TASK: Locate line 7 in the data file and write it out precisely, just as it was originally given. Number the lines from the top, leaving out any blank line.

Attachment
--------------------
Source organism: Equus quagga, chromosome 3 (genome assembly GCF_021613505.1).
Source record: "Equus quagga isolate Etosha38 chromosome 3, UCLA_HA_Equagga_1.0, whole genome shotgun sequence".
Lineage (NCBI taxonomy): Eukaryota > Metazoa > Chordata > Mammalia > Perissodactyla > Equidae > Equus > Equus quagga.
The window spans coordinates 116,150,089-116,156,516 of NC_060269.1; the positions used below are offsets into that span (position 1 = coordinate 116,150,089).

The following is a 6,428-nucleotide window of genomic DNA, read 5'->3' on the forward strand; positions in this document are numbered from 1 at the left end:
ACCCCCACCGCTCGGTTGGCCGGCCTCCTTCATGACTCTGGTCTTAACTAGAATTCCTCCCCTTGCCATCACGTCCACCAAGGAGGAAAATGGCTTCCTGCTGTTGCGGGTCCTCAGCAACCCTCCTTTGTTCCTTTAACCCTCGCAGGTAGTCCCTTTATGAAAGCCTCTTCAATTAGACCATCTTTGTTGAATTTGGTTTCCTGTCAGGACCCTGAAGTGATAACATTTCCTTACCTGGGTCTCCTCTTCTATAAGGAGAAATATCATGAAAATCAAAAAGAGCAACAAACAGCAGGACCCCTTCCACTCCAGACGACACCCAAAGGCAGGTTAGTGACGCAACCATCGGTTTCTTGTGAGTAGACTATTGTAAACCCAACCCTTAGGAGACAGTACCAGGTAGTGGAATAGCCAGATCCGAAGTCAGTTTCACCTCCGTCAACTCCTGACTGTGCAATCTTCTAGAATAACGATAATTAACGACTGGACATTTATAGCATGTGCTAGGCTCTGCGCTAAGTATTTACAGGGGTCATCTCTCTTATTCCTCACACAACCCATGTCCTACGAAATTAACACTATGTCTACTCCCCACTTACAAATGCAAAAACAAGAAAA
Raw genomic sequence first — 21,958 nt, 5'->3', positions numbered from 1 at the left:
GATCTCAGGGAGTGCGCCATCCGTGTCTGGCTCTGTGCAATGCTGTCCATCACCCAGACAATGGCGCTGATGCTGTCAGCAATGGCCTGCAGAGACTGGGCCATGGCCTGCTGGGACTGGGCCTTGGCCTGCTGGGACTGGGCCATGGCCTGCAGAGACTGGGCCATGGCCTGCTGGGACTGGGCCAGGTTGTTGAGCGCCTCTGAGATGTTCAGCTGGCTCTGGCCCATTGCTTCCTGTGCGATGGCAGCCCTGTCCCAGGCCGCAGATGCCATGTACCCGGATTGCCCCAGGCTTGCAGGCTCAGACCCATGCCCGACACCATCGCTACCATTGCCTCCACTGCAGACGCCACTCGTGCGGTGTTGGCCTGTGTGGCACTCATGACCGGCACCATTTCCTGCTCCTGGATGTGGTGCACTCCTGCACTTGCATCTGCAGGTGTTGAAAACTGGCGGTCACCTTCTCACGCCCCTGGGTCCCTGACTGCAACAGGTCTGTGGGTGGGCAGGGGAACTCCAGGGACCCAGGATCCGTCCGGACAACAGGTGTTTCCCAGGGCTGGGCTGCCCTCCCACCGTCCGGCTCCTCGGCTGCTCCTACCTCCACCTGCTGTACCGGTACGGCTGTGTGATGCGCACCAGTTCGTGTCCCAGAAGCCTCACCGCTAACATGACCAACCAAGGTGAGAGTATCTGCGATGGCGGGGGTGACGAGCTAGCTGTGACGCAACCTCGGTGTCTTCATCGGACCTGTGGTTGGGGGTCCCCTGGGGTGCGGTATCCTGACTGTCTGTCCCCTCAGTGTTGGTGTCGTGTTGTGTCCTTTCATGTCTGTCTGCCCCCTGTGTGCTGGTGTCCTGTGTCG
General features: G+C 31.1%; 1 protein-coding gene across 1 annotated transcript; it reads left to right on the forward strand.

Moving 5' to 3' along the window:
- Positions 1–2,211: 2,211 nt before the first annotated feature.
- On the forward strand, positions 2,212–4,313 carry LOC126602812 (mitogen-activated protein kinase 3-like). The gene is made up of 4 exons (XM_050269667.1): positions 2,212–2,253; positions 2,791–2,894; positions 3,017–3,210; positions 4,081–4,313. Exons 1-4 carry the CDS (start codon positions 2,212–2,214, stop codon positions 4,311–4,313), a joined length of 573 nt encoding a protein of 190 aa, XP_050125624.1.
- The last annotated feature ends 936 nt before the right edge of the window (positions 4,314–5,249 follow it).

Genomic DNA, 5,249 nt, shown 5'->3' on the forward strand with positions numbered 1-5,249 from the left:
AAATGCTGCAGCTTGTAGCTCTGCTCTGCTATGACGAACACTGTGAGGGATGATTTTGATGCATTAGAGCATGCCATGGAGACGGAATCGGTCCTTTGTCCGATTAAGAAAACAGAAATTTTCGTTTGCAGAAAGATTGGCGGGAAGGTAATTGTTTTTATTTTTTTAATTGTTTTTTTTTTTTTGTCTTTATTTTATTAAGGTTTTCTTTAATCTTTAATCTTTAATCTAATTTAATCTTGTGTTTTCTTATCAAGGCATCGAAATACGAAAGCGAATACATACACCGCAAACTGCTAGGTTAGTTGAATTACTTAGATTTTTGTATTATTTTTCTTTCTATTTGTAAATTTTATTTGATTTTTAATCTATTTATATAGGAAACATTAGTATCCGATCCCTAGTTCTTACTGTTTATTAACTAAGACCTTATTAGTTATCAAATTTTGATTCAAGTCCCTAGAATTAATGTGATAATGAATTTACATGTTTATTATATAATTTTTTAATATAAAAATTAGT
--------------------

Raw genomic sequence first — 21,958 nt, 5'->3', positions numbered from 1 at the left: